Szpilman, Wladyslaw

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SZPILMAN, Wladyslaw

Nationality: Polish. Born: Sosnoviec, 5 December 1911. Education: Studied piano and composition, Chopin School of Music, Warsaw; Berlin Academy of Music, 1931-33. Family: Married Halina Grzecznarowski; two sons. Career: Pianist and composer, Polish Radio, Warsaw, 1935-39 and 1945-63; cofounder, with Bronislaw Gimpel, and performer, Warsaw Piano Quintet, 1962-86. Awards: Poland's Gold Cross of Merit, 1950; Polish radio industry award for children's songs, 1953; Polonia Restituta Cavalier's Cross, 1954; Polish People's Republic Tenth Anniversary medal and Polish Composers Union award, both in 1955; Officer's Cross, 1959; Merited Cultural Leader award, 1978. Died: 6 July 2000.



Smierc miasta [Death of a City]. 1946; as The Pianist: The Extraordinary Story of One Man's Survival in Warsaw, 1939-45, 1999.

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Wladyslaw Szpilman—a world-famous virtuoso and composer, graduate of the Berlin Academy of Music, and author of popular hits—preserved his war experience in a book. The unusual memoir describes the outbreak of the war, the defense of Warsaw, the first days of the Nazis' presence in the town, his life in the ghetto, and the years spent hiding in the capital occupied by the Germans. His memoir was called by critics a record of the human will to survive, which perseveres even in time of mass destruction.

Not accidentally this wartime biography is entitled The Pianist. For the narrator and protagonist of the book music is not a job but a way to live and to survive. Music became a refuge for the author in the critical days of the September campaign of 1939 when, despite the escalation of bombings, he prepared musical broadcasts together with other employees of Polish Radio until the last moment. Also, at the beginning of the occupation, playing music at home became a way of escaping from the more and more sinister reality imprinted with the escalating repressive measures aimed at the inhabitants of Warsaw, especially at the Jews. Music helped Szpilman survive the ghetto experience. Concerts in the restaurants of the Jewish district, to some degree at least, preserved Szpilman himself as well as his family from the hunger present in the ghetto. Music saved Szpilman's life on 16 August 1942 when he and his family landed at the Umschlagplatz. He was recognized as a musician and composer and dragged away from the shipment, which was heading for gas chambers, and pushed outside the police cordon by a Jewish policeman who supervised the loading.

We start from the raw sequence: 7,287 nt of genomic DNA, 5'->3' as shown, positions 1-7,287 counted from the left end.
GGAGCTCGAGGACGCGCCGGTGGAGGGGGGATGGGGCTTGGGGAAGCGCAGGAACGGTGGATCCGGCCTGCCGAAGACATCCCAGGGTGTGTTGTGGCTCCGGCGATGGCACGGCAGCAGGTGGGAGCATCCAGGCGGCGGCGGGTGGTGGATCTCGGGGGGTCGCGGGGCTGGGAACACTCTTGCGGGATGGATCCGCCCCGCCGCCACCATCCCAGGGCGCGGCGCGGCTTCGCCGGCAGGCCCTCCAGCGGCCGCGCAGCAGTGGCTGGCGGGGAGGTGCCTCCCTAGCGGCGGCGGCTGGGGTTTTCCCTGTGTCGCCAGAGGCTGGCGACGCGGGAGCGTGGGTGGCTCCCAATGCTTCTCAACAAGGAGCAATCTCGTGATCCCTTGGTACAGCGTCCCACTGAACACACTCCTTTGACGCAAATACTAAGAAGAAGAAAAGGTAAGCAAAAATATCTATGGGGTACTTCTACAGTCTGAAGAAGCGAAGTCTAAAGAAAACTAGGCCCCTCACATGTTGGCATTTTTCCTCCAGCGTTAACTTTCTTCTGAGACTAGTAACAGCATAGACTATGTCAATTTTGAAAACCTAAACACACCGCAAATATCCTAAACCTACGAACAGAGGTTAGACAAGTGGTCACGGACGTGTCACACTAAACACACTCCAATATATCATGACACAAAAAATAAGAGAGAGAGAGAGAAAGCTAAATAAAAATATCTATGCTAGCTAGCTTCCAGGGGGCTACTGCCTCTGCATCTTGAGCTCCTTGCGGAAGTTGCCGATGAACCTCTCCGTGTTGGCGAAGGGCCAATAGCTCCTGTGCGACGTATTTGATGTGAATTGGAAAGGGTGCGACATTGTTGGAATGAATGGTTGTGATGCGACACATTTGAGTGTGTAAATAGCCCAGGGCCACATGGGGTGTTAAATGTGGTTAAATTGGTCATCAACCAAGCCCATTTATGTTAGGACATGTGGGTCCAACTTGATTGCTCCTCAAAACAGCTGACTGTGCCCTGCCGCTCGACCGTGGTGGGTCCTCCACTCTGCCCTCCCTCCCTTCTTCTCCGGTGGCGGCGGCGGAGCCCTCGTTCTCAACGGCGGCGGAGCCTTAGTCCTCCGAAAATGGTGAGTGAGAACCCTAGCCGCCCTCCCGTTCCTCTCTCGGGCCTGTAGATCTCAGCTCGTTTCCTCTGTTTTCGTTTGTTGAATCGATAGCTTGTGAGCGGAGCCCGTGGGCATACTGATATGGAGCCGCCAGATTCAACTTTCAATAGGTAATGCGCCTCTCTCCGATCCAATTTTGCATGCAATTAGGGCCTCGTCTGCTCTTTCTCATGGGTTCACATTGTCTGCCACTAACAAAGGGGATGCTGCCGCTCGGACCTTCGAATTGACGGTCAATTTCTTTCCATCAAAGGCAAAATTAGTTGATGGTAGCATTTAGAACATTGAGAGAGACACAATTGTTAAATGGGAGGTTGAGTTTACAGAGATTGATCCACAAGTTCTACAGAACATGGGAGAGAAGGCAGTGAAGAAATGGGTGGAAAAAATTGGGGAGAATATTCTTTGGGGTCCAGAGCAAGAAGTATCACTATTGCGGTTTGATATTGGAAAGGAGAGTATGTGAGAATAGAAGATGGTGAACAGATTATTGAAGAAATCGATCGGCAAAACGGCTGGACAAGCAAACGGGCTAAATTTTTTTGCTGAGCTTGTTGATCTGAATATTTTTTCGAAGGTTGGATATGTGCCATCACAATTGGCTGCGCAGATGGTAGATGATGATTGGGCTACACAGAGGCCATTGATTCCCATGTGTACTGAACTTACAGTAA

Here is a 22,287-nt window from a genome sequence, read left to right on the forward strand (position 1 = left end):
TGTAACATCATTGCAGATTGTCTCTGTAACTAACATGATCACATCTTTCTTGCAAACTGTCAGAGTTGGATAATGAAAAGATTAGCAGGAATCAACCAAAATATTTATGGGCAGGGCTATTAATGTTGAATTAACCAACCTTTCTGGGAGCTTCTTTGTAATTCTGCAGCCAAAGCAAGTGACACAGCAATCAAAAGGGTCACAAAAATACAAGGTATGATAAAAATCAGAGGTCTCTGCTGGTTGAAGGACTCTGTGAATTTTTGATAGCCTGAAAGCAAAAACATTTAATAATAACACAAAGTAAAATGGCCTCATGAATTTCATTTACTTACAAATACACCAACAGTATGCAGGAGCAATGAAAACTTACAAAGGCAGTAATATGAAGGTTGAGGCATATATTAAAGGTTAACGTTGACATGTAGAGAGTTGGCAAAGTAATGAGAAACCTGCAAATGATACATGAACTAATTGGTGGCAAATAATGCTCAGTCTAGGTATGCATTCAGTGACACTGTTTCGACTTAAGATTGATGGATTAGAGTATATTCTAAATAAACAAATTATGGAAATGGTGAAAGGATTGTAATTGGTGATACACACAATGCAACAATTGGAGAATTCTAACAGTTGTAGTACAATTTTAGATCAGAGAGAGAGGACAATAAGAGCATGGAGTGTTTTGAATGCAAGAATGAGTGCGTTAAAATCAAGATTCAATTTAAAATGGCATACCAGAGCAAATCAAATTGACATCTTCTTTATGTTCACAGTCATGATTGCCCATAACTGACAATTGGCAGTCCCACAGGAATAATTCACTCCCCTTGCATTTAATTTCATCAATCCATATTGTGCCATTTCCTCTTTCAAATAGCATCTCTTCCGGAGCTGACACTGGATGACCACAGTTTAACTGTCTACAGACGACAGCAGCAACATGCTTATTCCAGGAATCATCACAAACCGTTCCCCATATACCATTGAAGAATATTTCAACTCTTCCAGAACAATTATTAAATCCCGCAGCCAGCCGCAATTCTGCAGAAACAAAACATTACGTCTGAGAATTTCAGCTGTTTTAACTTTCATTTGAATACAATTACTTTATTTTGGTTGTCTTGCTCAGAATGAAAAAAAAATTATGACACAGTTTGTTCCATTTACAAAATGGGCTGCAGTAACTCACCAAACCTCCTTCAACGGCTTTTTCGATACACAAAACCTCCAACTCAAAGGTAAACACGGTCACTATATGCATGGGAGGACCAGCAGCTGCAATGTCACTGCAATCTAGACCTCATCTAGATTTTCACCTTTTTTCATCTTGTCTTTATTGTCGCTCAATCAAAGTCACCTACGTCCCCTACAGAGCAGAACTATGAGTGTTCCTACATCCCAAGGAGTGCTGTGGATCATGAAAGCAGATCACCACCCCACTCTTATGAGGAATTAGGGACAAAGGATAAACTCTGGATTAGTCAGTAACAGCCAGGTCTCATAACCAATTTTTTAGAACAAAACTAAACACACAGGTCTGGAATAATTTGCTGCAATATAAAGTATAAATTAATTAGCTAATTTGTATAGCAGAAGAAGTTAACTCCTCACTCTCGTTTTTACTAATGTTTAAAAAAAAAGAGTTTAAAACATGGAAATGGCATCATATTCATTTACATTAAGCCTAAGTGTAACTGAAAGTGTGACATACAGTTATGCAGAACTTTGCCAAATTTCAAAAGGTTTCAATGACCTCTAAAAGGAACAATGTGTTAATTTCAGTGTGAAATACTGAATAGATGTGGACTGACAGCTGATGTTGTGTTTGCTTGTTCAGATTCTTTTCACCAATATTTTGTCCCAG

With the help of his friends—Polish artists—Szpilman managed to escape from the ghetto and find a hideout outside the Jewish precincts. At the outbreak of the Warsaw Ghetto Uprising Szpilman lost the help of his murdered or exiled friends. He was hiding alone in the ruins, imprisoned in the district of Warsaw that was occupied by the Germans. He watched the agony of the town, the evacuation or executions of civilians. Even in this critical moment repeating his own compositions in his mind was his rescue from resignation, fear, and even madness.

In the last chapter of The Pianist Szpilman, found in the ruins by a German officer, plays Chopin's Nocturne in C-sharp minor at the officer's request. Thus one of the last scenes involves the meeting of two people who outwardly have nothing in common but are united by their love of music and their faith in the value of human life. This German officer is Captain Wilhelm Hosenfeld, whose wartime memoirs have been attached to the latest edition of The Pianist. Hosenfeld, a practicing Christian living by the rules, opposed Nazism to the best of his ability by helping the Jews. The German officer recorded shocking images of murders committed by the German army both on the Poles and the Jews.

—Joanna Hobot

See the essay on The Pianist: The Extraordinary Story of One Man's Survival in Warsaw, 1939-45.

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Szpilman, Wladyslaw

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